Have you ever attended a panel discussion where the answers seem over-rehearsed and robotic? Well fortunately for us, we haven’t had to experience this yet. We have actually had the polar opposite experience and it’s because of women like Aurelie Canales from Telia. Aurelie’s straightforward and candid yet sincere approach when speaking about topics around diversity & inclusion was a breath of fresh air and induced lots of laughter and spurts of applause for telling it how it is.
With a wealth of professional experience within Network & Operations, Fiber Strategy, and Product Management, it’s clear that Aurelie is passionate about filling more technical roles with women because, as she’s stated, it’s not a matter of if they’re out there, you just have to proactively look for them.
We were so honored to have her join us and we encourage you to get to know her with the below Q&A and panel clips. Enjoy!
You can watch the full panel here.
What’s something that has helped you tackle the gender divide in our industry and succeed in your career?
I have always worked and studied in environments where men vastly outnumbered women, so I can only imagine what a more balanced environment would look and feel like! I have found that developing a healthy self confidence (definitely not arrogance!) and putting myself forward for new projects and new work was obviously a great starting point. Also daring to apply to roles where I was not 100% a match was really important to progress and get that “next step job”.
What’s one thing you wish you could teach your younger self upon entering your career?
All experiences are good, even the ones that are really tough at the time. Keep working hard, keep learning, it will be alright!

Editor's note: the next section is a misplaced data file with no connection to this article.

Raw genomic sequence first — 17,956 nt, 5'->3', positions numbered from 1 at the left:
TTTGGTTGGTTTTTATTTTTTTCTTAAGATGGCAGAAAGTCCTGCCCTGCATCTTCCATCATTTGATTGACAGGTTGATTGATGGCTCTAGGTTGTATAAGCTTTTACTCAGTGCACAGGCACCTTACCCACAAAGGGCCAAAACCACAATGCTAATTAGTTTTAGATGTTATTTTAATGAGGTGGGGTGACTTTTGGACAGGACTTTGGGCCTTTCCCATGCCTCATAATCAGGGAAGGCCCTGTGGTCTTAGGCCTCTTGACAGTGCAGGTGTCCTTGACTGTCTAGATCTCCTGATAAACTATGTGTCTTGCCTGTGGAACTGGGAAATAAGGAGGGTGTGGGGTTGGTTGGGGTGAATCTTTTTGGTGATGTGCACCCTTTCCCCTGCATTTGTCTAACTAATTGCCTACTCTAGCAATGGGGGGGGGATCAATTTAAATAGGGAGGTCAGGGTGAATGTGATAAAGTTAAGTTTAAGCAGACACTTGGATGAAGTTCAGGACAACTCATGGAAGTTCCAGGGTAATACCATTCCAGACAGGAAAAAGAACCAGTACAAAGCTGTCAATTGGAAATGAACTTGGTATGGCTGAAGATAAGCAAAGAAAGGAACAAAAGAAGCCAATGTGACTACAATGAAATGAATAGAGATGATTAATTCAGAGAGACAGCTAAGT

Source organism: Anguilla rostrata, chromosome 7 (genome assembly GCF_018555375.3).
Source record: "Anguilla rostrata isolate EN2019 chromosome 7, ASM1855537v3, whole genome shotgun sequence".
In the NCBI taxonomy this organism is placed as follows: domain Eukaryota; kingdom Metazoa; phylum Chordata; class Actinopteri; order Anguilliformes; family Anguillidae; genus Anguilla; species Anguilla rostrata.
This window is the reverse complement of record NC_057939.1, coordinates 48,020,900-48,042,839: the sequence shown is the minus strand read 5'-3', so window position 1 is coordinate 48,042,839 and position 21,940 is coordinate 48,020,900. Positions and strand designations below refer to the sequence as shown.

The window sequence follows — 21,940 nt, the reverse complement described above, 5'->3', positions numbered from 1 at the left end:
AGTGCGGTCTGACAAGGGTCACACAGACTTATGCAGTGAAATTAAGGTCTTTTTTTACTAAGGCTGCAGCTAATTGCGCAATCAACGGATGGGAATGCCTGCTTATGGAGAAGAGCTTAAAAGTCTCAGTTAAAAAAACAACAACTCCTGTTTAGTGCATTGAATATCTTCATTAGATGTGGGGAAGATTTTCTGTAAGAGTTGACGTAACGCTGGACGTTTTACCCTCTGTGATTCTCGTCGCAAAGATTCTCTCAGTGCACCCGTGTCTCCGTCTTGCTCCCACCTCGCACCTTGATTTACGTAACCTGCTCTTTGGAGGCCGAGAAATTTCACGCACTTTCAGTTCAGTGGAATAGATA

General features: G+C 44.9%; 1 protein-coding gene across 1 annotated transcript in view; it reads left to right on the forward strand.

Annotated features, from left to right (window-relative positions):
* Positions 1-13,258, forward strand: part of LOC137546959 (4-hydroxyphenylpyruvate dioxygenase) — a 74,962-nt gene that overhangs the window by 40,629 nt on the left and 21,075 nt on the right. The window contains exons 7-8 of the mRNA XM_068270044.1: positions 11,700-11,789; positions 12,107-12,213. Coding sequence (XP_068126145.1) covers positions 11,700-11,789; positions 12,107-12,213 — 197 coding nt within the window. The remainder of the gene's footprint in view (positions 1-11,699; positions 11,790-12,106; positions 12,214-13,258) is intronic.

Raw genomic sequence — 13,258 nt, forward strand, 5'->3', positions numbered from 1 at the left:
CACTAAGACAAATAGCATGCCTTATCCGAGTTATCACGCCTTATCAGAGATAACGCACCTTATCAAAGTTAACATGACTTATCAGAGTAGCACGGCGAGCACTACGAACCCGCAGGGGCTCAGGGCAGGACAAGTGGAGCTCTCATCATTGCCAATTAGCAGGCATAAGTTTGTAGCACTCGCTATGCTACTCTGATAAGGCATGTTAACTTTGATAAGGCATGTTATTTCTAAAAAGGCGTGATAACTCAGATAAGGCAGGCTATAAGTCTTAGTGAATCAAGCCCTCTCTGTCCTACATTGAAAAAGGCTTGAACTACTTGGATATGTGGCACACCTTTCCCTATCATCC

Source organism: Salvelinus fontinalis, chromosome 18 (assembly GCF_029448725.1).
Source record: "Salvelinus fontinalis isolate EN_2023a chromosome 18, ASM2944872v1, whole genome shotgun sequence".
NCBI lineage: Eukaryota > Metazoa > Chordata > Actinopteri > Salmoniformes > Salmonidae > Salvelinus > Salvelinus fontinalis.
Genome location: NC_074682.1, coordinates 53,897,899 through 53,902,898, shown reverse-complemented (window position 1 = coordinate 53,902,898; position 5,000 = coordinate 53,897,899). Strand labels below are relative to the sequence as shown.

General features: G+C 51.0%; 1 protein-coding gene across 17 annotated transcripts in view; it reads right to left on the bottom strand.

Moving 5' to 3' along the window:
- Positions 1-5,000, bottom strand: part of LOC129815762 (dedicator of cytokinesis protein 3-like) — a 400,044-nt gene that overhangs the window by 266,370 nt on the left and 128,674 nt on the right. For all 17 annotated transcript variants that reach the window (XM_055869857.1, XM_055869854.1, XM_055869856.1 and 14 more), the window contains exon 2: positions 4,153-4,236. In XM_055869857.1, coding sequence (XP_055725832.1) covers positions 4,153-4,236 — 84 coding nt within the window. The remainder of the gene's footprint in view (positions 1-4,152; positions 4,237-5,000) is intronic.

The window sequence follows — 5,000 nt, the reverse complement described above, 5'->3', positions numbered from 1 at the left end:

What does mentorship/allyship mean to you and have you had a positive mentor/ mentee relationship. What worked?
How do you see WTF helping the gender gap in our industry?
When we all met in Atlanta, I was so honoured to see a bunch of such talented women from such diverse backgrounds and countries, all at the top of their game. I think WTF is a fantastic safe place for women to exchange their experiences at work and share tactics on how to deal with challenges. Role models are also important; younger members need to see amazing women in great positions in great companies. Sharing the way that each person and each company is helping bring more diversity in their workplace is also hugely inspiring, and I will certainly be bringing some of my learnings from WTF events to my office.
What is a WTF (in the original meaning) moment you had to endure as a woman in your career and what did you learn from it?
I recently invited a supplier to talk to us about their product to see if we should integrate it into our offering. The sales person spent the whole meeting addressing the two men on my team (both more junior than me) and making zero eye contact at me, despite introductions being made at the beginning of the meeting. I brushed it off. During the meeting, I made sure my questions were answered and after the meeting, I had a chat with my teams and made sure they recognised the behaviour. I cannot change that sale’s person’s behaviour, but I can make sure I point out to my teams what I expect of them.
What are some of the programs your company has implemented to support diversity and inclusion efforts and what outcomes have come from them?
What did you think of ITW 2019 this year in Atlanta/ any highlights from the conference?
I really miss Chicago as a city but I really enjoyed the venues and the openness of the Atriums. I loved meeting the incredible group of women at the WTF event on Sunday night and in addition to great partnership discussions, I enjoyed the Telia Carrier Purple Party at the Hard Rock Cafe, it’s always so much fun and relaxed, all our customers and partners have a great time and we still talk about it long after the event.